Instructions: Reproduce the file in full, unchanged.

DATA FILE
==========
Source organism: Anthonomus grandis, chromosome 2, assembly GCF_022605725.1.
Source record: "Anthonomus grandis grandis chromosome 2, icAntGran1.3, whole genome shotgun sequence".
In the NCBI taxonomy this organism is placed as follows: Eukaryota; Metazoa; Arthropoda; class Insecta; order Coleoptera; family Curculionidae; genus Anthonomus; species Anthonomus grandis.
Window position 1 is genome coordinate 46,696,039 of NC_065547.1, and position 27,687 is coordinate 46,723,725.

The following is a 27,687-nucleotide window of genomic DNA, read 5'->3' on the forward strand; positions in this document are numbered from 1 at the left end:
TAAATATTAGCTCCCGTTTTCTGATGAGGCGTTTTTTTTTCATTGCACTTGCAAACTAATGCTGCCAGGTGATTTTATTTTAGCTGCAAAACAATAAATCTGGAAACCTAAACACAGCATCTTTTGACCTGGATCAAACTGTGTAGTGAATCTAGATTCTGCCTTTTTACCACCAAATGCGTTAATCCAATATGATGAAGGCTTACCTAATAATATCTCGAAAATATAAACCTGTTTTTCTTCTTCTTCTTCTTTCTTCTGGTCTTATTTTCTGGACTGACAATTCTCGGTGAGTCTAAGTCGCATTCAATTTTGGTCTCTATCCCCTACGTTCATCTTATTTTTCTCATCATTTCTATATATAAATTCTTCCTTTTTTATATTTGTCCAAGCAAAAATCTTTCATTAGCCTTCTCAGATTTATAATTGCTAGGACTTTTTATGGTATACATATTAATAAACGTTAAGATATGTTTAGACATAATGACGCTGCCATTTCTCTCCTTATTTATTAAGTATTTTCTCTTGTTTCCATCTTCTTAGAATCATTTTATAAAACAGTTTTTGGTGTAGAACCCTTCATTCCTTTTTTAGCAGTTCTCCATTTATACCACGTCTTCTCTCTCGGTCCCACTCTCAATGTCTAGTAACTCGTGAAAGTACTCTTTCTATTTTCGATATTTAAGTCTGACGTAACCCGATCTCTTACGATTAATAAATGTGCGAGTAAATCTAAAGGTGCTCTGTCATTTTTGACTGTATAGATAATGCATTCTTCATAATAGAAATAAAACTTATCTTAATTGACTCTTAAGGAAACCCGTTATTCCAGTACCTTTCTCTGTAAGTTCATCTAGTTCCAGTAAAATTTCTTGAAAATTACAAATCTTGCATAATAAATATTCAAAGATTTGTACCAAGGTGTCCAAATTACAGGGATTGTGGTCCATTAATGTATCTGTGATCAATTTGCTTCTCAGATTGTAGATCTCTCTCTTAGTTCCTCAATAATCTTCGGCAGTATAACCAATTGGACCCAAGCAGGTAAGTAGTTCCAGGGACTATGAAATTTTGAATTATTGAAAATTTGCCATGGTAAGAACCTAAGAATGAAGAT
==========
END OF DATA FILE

Source organism: Anthonomus grandis, chromosome 2, assembly GCF_022605725.1.
Source record: "Anthonomus grandis grandis chromosome 2, icAntGran1.3, whole genome shotgun sequence".
In the NCBI taxonomy this organism is placed as follows: Eukaryota; Metazoa; Arthropoda; class Insecta; order Coleoptera; family Curculionidae; genus Anthonomus; species Anthonomus grandis.
Window position 1 is genome coordinate 46,696,039 of NC_065547.1, and position 27,687 is coordinate 46,723,725.

The following is a 27,687-nucleotide window of genomic DNA, read 5'->3' on the forward strand; positions in this document are numbered from 1 at the left end:
TAAATATTAGCTCCCGTTTTCTGATGAGGCGTTTTTTTTTCATTGCACTTGCAAACTAATGCTGCCAGGTGATTTTATTTTAGCTGCAAAACAATAAATCTGGAAACCTAAACACAGCATCTTTTGACCTGGATCAAACTGTGTAGTGAATCTAGATTCTGCCTTTTTACCACCAAATGCGTTAATCCAATATGATGAAGGCTTACCTAATAATATCTCGAAAATATAAACCTGTTTTTCTTCTTCTTCTTCTTTCTTCTGGTCTTATTTTCTGGACTGACAATTCTCGGTGAGTCTAAGTCGCATTCAATTTTGGTCTCTATCCCCTACGTTCATCTTATTTTTCTCATCATTTCTATATATAAATTCTTCCTTTTTTATATTTGTCCAAGCAAAAATCTTTCATTAGCCTTCTCAGATTTATAATTGCTAGGACTTTTTATGGTATACATATTAATAAACGTTAAGATATGTTTAGACATAATGACGCTGCCATTTCTCTCCTTATTTATTAAGTATTTTCTCTTGTTTCCATCTTCTTAGAATCATTTTATAAAACAGTTTTTGGTGTAGAACCCTTCATTCCTTTTTTAGCAGTTCTCCATTTATACCACGTCTTCTCTCTCGGTCCCACTCTCAATGTCTAGTAACTCGTGAAAGTACTCTTTCTATTTTCGATATTTAAGTCTGACGTAACCCGATCTCTTACGATTAATAAATGTGCGAGTAAATCTAAAGGTGCTCTGTCATTTTTGACTGTATAGATAATGCATTCTTCATAATAGAAATAAAACTTATCTTAATTGACTCTTAAGGAAACCCGTTATTCCAGTACCTTTCTCTGTAAGTTCATCTAGTTCCAGTAAAATTTCTTGAAAATTACAAATCTTGCATAATAAATATTCAAAGATTTGTACCAAGGTGTCCAAATTACAGGGATTGTGGTCCATTAATGTATCTGTGATCAATTTGCTTCTCAGATTGTAGATCTCTCTCTTAGTTCCTCAATAATCTTCGGCAGTATAACCAATTGGACCCAAGCAGGTAAGTAGTTCCAGGGACTATGAAATTTTGAATTATTGAAAATTTGCCATGGTAAGAACCTAAGAATGAAGAT